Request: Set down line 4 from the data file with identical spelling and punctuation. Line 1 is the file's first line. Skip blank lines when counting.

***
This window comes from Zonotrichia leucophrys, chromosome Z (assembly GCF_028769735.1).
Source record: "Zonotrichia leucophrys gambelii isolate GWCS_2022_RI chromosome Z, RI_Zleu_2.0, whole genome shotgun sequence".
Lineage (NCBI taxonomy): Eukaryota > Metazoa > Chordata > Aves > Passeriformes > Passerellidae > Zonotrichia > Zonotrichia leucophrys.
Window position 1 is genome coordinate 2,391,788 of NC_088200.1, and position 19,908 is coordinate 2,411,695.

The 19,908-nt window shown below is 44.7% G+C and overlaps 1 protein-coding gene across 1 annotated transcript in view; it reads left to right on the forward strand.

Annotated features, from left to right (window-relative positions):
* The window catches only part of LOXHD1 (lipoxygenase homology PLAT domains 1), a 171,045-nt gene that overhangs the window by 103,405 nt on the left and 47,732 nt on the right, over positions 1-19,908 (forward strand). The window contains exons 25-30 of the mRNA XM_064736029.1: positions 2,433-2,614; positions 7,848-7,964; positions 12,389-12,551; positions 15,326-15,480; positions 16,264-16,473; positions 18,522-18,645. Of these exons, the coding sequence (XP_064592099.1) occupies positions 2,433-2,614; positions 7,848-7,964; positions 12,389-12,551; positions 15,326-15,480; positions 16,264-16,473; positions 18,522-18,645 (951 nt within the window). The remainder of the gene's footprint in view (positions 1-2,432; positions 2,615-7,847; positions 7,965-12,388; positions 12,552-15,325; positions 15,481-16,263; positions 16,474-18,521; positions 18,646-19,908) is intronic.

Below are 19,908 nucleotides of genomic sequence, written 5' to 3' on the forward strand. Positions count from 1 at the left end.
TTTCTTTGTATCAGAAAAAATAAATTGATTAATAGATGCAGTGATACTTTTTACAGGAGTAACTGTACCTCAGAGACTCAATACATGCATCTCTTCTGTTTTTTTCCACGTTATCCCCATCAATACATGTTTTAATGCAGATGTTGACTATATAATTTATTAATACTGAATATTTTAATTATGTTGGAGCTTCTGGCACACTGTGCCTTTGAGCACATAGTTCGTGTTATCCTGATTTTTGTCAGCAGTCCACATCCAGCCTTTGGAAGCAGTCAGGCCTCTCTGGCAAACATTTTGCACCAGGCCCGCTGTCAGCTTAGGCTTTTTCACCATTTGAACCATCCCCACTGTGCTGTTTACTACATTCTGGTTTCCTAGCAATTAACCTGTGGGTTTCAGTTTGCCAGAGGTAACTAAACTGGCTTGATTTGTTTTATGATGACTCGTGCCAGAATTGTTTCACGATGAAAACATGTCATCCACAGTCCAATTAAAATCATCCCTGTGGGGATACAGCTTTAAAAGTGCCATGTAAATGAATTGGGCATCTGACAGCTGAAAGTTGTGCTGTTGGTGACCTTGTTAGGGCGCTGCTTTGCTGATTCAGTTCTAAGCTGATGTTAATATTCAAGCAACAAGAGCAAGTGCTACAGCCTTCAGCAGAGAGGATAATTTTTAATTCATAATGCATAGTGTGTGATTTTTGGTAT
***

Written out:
Window position 1 is genome coordinate 2,391,788 of NC_088200.1, and position 19,908 is coordinate 2,411,695.